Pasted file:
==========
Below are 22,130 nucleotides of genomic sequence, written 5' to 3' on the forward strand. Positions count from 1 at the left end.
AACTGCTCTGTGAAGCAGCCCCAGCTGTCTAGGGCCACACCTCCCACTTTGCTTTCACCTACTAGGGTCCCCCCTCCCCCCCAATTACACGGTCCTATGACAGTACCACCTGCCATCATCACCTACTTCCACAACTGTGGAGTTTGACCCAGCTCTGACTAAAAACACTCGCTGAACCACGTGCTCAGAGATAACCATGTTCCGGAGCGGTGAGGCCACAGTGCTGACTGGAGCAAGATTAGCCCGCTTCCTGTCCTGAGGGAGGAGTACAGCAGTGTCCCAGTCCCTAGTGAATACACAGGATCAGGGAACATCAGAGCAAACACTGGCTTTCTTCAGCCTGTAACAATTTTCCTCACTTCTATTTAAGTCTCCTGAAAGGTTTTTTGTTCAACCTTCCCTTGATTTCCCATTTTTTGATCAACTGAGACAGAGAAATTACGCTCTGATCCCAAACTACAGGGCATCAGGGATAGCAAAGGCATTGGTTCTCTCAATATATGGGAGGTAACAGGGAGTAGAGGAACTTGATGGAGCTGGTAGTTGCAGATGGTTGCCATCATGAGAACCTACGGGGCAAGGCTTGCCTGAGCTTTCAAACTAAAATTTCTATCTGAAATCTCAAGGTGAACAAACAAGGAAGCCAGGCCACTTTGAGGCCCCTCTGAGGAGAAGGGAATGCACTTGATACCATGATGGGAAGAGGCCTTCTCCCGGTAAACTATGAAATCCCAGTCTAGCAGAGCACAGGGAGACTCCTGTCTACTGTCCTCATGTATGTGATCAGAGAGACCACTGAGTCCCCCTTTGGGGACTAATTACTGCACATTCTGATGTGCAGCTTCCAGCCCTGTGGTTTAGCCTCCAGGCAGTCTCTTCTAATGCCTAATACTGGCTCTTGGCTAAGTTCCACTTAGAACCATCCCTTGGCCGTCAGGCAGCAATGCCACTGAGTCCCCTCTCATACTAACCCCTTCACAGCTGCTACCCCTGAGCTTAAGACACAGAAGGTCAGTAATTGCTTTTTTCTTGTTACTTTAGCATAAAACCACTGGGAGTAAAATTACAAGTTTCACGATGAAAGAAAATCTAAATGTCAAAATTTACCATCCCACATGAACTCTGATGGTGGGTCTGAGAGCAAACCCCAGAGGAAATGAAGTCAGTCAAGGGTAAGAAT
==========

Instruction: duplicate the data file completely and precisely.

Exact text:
Below are 22,130 nucleotides of genomic sequence, written 5' to 3' on the forward strand. Positions count from 1 at the left end.
AACTGCTCTGTGAAGCAGCCCCAGCTGTCTAGGGCCACACCTCCCACTTTGCTTTCACCTACTAGGGTCCCCCCTCCCCCCCAATTACACGGTCCTATGACAGTACCACCTGCCATCATCACCTACTTCCACAACTGTGGAGTTTGACCCAGCTCTGACTAAAAACACTCGCTGAACCACGTGCTCAGAGATAACCATGTTCCGGAGCGGTGAGGCCACAGTGCTGACTGGAGCAAGATTAGCCCGCTTCCTGTCCTGAGGGAGGAGTACAGCAGTGTCCCAGTCCCTAGTGAATACACAGGATCAGGGAACATCAGAGCAAACACTGGCTTTCTTCAGCCTGTAACAATTTTCCTCACTTCTATTTAAGTCTCCTGAAAGGTTTTTTGTTCAACCTTCCCTTGATTTCCCATTTTTTGATCAACTGAGACAGAGAAATTACGCTCTGATCCCAAACTACAGGGCATCAGGGATAGCAAAGGCATTGGTTCTCTCAATATATGGGAGGTAACAGGGAGTAGAGGAACTTGATGGAGCTGGTAGTTGCAGATGGTTGCCATCATGAGAACCTACGGGGCAAGGCTTGCCTGAGCTTTCAAACTAAAATTTCTATCTGAAATCTCAAGGTGAACAAACAAGGAAGCCAGGCCACTTTGAGGCCCCTCTGAGGAGAAGGGAATGCACTTGATACCATGATGGGAAGAGGCCTTCTCCCGGTAAACTATGAAATCCCAGTCTAGCAGAGCACAGGGAGACTCCTGTCTACTGTCCTCATGTATGTGATCAGAGAGACCACTGAGTCCCCCTTTGGGGACTAATTACTGCACATTCTGATGTGCAGCTTCCAGCCCTGTGGTTTAGCCTCCAGGCAGTCTCTTCTAATGCCTAATACTGGCTCTTGGCTAAGTTCCACTTAGAACCATCCCTTGGCCGTCAGGCAGCAATGCCACTGAGTCCCCTCTCATACTAACCCCTTCACAGCTGCTACCCCTGAGCTTAAGACACAGAAGGTCAGTAATTGCTTTTTTCTTGTTACTTTAGCATAAAACCACTGGGAGTAAAATTACAAGTTTCACGATGAAAGAAAATCTAAATGTCAAAATTTACCATCCCACATGAACTCTGATGGTGGGTCTGAGAGCAAACCCCAGAGGAAATGAAGTCAGTCAAGGGTAAGAAT